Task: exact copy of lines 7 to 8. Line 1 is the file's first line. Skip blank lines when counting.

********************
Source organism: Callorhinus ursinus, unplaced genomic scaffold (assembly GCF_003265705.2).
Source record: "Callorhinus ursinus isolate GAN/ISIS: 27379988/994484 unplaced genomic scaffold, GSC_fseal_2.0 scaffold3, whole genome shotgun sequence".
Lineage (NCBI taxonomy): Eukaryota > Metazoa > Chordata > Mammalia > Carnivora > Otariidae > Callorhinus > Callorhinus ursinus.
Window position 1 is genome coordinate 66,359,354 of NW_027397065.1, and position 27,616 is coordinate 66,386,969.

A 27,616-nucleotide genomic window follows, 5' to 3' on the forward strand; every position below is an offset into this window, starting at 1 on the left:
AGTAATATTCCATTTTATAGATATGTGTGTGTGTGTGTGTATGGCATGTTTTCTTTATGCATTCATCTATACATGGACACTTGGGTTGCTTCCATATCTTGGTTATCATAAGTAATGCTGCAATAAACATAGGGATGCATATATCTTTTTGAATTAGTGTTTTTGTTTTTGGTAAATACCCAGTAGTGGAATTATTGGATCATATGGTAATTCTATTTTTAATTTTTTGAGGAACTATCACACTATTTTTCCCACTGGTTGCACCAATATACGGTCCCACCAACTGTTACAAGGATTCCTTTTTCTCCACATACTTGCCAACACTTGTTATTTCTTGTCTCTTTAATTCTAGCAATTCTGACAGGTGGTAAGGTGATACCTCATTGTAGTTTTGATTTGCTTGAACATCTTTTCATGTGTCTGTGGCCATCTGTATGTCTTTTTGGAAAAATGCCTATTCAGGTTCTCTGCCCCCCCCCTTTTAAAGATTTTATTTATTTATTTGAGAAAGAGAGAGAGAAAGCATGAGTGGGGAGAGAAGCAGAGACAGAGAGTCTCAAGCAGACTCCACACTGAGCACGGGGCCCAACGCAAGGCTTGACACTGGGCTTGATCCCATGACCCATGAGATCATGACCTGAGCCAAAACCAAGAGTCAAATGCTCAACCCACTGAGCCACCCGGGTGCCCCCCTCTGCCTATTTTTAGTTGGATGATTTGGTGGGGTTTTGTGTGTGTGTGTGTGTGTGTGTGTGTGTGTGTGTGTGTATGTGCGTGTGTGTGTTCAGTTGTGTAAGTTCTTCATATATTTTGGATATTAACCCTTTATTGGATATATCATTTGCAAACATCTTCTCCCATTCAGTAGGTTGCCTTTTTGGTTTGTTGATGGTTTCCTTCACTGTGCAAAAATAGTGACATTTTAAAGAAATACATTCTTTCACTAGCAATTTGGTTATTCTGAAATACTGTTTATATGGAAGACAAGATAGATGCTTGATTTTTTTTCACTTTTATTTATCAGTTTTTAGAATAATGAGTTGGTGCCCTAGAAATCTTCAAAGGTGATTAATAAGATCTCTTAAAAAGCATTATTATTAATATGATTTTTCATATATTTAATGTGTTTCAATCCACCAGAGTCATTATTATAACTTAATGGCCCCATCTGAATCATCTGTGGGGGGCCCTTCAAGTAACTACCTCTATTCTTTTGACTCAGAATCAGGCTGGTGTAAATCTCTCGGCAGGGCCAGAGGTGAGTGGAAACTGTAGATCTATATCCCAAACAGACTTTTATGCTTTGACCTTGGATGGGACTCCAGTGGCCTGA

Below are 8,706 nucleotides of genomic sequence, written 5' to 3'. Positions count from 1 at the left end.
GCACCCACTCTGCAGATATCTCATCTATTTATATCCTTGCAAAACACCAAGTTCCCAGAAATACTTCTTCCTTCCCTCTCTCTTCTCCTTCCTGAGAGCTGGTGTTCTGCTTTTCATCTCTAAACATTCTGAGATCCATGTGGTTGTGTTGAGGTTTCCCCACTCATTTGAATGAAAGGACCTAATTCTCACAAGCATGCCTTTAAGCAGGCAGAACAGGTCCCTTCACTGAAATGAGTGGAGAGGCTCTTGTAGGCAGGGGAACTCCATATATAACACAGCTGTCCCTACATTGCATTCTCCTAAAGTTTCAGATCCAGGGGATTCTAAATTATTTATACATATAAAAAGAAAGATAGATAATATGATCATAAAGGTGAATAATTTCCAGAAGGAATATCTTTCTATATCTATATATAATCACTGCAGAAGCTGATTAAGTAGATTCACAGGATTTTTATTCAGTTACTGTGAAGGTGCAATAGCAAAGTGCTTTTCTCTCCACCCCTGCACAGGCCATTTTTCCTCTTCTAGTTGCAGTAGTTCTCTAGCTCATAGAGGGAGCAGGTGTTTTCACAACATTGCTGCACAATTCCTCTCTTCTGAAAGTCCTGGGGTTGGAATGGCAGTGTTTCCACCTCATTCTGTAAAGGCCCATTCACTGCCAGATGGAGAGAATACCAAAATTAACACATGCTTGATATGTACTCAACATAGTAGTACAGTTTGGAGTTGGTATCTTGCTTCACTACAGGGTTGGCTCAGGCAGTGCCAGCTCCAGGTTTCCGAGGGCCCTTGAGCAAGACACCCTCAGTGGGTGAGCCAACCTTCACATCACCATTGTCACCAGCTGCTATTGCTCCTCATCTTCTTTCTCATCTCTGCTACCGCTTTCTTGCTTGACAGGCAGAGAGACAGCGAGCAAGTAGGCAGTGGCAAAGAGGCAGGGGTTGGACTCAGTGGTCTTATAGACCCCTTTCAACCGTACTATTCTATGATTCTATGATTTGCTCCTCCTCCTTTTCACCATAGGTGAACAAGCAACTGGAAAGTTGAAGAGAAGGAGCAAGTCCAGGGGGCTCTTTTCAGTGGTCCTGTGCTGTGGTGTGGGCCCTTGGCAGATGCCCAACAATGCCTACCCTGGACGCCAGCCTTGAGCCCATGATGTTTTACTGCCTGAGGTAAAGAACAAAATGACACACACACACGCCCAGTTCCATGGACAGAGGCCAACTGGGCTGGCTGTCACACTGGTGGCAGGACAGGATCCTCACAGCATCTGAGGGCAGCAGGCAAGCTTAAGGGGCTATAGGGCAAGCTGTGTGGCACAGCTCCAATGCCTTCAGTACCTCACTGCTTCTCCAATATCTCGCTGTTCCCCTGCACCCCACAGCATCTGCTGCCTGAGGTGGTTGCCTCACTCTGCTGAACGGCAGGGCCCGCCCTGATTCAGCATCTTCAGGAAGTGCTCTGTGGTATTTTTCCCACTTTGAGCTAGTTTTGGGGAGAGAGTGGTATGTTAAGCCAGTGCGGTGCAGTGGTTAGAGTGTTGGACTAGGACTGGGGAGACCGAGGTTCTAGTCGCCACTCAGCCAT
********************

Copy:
Below are 8,706 nucleotides of genomic sequence, written 5' to 3'. Positions count from 1 at the left end.
GCACCCACTCTGCAGATATCTCATCTATTTATATCCTTGCAAAACACCAAGTTCCCAGAAATACTTCTTCCTTCCCTCTCTCTTCTCCTTCCTGAGAGCTGGTGTTCTGCTTTTCATCTCTAAACATTCTGAGATCCATGTGGTTGTGTTGAGGTTTCCCCACTCATTTGAATGAAAGGACCTAATTCTCACAAGCATGCCTTTAAGCAGGCAGAACAGGTCCCTTCACTGAAATGAGTGGAGAGGCTCTTGTAGGCAGGGGAACTCCATATATAACACAGCTGTCCCTACATTGCATTCTCCTAAAGTTTCAGATCCAGGGGATTCTAAATTATTTATACATATAAAAAGAAAGATAGATAATATGATCATAAAGGTGAATAATTTCCAGAAGGAATATCTTTCTATATCTATATATAATCACTGCAGAAGCTGATTAAGTAGATTCACAGGATTTTTATTCAGTTACTGTGAAGGTGCAATAGCAAAGTGCTTTTCTCTCCACCCCTGCACAGGCCATTTTTCCTCTTCTAGTTGCAGTAGTTCTCTAGCTCATAGAGGGAGCAGGTGTTTTCACAACATTGCTGCACAATTCCTCTCTTCTGAAAGTCCTGGGGTTGGAATGGCAGTGTTTCCACCTCATTCTGTAAAGGCCCATTCACTGCCAGATGGAGAGAATACCAAAATTAACACATGCTTGATATGTACTCAACATAGTAGTACAGTTTGGAGTTGGTATCTTGCTTCACTACAGGGTTGGCTCAGGCAGTGCCAGCTCCAGGTTTCCGAGGGCCCTTGAGCAAGACACCCTCAGTGGGTGAGCCAACCTTCACATCACCATTGTCACCAGCTGCTATTGCTCCTCATCTTCTTTCTCATCTCTGCTACCGCTTTCTTGCTTGACAGGCAGAGAGACAGCGAGCAAGTAGGCAGTGGCAAAGAGGCAGGGGTTGGACTCAGTGGTCTTATAGACCCCTTTCAACCGTACTATTCTATGATTCTATGATTTGCTCCTCCTCCTTTTCACCATAGGTGAACAAGCAACTGGAAAGTTGAAGAGAAGGAGCAAGTCCAGGGGGCTCTTTTCAGTGGTCCTGTGCTGTGGTGTGGGCCCTTGGCAGATGCCCAACAATGCCTACCCTGGACGCCAGCCTTGAGCCCATGATGTTTTACTGCCTGAGGTAAAGAACAAAATGACACACACACACGCCCAGTTCCATGGACAGAGGCCAACTGGGCTGGCTGTCACACTGGTGGCAGGACAGGATCCTCACAGCATCTGAGGGCAGCAGGCAAGCTTAAGGGGCTATAGGGCAAGCTGTGTGGCACAGCTCCAATGCCTTCAGTACCTCACTGCTTCTCCAATATCTCGCTGTTCCCCTGCACCCCACAGCATCTGCTGCCTGAGGTGGTTGCCTCACTCTGCTGAACGGCAGGGCCCGCCCTGATTCAGCATCTTCAGGAAGTGCTCTGTGGTATTTTTCCCACTTTGAGCTAGTTTTGGGGAGAGAGTGGTATGTTAAGCCAGTGCGGTGCAGTGGTTAGAGTGTTGGACTAGGACTGGGGAGACCGAGGTTCTAGTCGCCACTCAGCCAT